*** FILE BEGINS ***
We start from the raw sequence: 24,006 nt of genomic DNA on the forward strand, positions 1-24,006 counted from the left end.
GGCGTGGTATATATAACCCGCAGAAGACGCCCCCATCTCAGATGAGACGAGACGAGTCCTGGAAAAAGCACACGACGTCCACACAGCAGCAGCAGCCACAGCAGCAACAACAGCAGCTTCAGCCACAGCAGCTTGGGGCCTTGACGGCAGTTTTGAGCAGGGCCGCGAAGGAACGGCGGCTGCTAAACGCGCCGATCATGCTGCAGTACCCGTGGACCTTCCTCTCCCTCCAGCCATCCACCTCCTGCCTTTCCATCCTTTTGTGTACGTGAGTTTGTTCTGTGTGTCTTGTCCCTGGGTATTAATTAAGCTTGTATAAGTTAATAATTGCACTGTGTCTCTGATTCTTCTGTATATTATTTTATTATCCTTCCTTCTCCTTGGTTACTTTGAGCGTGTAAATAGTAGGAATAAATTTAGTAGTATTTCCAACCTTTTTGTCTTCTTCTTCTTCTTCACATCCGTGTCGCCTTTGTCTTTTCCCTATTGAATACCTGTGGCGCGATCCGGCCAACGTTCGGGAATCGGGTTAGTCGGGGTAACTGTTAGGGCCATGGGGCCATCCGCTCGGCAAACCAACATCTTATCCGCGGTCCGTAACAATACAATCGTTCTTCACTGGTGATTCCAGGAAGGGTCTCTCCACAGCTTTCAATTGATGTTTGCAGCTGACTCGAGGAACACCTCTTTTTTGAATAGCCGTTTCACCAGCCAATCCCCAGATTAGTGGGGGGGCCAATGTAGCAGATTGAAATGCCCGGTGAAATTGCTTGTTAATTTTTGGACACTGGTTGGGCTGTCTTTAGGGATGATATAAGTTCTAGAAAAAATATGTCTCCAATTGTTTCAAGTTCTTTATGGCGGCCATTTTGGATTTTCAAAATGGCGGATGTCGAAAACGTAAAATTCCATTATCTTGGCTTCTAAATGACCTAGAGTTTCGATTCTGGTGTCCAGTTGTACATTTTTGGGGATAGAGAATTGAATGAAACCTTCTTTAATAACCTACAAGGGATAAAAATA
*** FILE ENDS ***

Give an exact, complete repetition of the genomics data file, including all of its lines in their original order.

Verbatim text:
We start from the raw sequence: 24,006 nt of genomic DNA on the forward strand, positions 1-24,006 counted from the left end.
GGCGTGGTATATATAACCCGCAGAAGACGCCCCCATCTCAGATGAGACGAGACGAGTCCTGGAAAAAGCACACGACGTCCACACAGCAGCAGCAGCCACAGCAGCAACAACAGCAGCTTCAGCCACAGCAGCTTGGGGCCTTGACGGCAGTTTTGAGCAGGGCCGCGAAGGAACGGCGGCTGCTAAACGCGCCGATCATGCTGCAGTACCCGTGGACCTTCCTCTCCCTCCAGCCATCCACCTCCTGCCTTTCCATCCTTTTGTGTACGTGAGTTTGTTCTGTGTGTCTTGTCCCTGGGTATTAATTAAGCTTGTATAAGTTAATAATTGCACTGTGTCTCTGATTCTTCTGTATATTATTTTATTATCCTTCCTTCTCCTTGGTTACTTTGAGCGTGTAAATAGTAGGAATAAATTTAGTAGTATTTCCAACCTTTTTGTCTTCTTCTTCTTCTTCACATCCGTGTCGCCTTTGTCTTTTCCCTATTGAATACCTGTGGCGCGATCCGGCCAACGTTCGGGAATCGGGTTAGTCGGGGTAACTGTTAGGGCCATGGGGCCATCCGCTCGGCAAACCAACATCTTATCCGCGGTCCGTAACAATACAATCGTTCTTCACTGGTGATTCCAGGAAGGGTCTCTCCACAGCTTTCAATTGATGTTTGCAGCTGACTCGAGGAACACCTCTTTTTTGAATAGCCGTTTCACCAGCCAATCCCCAGATTAGTGGGGGGGCCAATGTAGCAGATTGAAATGCCCGGTGAAATTGCTTGTTAATTTTTGGACACTGGTTGGGCTGTCTTTAGGGATGATATAAGTTCTAGAAAAAATATGTCTCCAATTGTTTCAAGTTCTTTATGGCGGCCATTTTGGATTTTCAAAATGGCGGATGTCGAAAACGTAAAATTCCATTATCTTGGCTTCTAAATGACCTAGAGTTTCGATTCTGGTGTCCAGTTGTACATTTTTGGGGATAGAGAATTGAATGAAACCTTCTTTAATAACCTACAAGGGATAAAAATA